Monday, June 20, 2016

List-opia

I'm the kind of person who likes to check things off a list.

I'm not quite sure why that is. Perhaps it gives me a tangible sense of satisfaction, perhaps because I live in a hazy world of dreams otherwise and forget things easily whether done or undone, perhaps it makes me feel like I have not wasted my time on this earth, perhaps because I'm a bit of a control freak... perhaps all of the above? 

In any case, lists work for me. I remember making lists in school - the homework to be done, the craft items to be carried the next day, the chapters to cover each day as part of exam prep. In fact, I like both - the making of lists and the planning therein and the checking things off and the ensuing glow of satisfaction. You see why I identify a bit with Monica from Friends?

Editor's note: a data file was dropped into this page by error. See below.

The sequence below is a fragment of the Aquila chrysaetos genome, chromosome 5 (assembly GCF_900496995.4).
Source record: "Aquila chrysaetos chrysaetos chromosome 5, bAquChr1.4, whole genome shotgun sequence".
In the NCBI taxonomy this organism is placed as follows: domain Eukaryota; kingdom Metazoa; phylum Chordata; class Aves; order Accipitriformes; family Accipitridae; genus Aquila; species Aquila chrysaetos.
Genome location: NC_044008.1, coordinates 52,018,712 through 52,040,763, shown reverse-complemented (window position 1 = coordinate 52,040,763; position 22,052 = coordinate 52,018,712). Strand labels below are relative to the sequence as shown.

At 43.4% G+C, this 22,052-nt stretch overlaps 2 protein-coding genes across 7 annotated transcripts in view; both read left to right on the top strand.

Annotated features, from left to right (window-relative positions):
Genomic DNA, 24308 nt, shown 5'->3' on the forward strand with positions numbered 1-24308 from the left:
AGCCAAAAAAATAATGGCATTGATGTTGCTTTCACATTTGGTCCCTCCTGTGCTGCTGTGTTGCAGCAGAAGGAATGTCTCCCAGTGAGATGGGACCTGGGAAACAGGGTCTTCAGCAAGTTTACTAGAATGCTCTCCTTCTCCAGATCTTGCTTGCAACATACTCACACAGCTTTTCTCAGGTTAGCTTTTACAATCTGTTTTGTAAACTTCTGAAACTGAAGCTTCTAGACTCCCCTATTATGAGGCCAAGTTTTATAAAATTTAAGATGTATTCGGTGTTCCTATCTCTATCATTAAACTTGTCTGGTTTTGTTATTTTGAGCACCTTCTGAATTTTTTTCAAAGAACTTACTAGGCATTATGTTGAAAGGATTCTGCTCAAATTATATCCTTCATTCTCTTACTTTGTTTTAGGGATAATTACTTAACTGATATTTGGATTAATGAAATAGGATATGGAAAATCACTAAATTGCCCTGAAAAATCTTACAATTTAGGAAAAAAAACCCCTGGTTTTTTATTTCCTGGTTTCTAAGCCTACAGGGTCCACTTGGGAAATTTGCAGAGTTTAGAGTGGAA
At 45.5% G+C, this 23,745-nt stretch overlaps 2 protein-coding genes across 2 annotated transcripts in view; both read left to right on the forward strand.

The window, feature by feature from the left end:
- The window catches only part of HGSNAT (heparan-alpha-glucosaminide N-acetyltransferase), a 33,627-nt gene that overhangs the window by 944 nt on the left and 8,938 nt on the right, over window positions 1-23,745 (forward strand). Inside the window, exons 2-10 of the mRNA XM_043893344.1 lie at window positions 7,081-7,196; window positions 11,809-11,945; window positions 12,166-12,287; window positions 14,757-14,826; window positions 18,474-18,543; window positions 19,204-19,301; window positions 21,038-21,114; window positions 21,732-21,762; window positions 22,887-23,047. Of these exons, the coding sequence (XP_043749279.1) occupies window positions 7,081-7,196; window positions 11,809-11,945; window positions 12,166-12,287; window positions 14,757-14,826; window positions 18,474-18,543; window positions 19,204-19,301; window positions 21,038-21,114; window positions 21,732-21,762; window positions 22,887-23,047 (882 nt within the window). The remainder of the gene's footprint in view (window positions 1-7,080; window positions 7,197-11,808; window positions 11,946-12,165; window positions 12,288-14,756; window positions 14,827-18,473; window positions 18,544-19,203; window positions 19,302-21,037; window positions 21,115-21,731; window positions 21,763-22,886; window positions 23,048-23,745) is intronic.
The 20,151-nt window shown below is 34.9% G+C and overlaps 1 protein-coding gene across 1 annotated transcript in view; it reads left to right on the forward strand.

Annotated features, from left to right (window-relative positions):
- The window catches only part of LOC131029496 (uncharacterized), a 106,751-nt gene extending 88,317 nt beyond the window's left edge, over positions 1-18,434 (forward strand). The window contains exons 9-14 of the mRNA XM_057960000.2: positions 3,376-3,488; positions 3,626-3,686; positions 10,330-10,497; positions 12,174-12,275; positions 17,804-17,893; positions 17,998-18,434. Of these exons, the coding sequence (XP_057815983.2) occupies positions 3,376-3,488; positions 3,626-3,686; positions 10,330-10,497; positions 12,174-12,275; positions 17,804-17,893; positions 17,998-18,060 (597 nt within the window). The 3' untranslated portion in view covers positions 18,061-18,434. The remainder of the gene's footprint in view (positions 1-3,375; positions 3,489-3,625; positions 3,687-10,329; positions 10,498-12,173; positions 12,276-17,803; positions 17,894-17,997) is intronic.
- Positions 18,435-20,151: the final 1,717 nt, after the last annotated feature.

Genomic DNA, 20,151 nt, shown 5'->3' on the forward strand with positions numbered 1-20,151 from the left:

Now that I pretty much live on the internet, I even have an app for creating my To-do list. Smirk all you want but when you enter the supermarket and get bombarded by shelf after shelf of products, your senses being assailed by colours, smells, sounds and your mind slowly fogging up with choices, you'll be thankful for that list you made. If I put on my pseudo-science hat, it feels like a bit of temporal displacement - Me from the past takes the hand of present, confused/ forgetful Me and says, "Pasta! That's what you have to buy next." Eureka. And with the app, you don't even have to carry around a crumpled piece of paper like some kind of wide-eyed bumpkin. Not to mention the Pavlovian joy at hearing a little 'ting'every time you check something off the virtual list.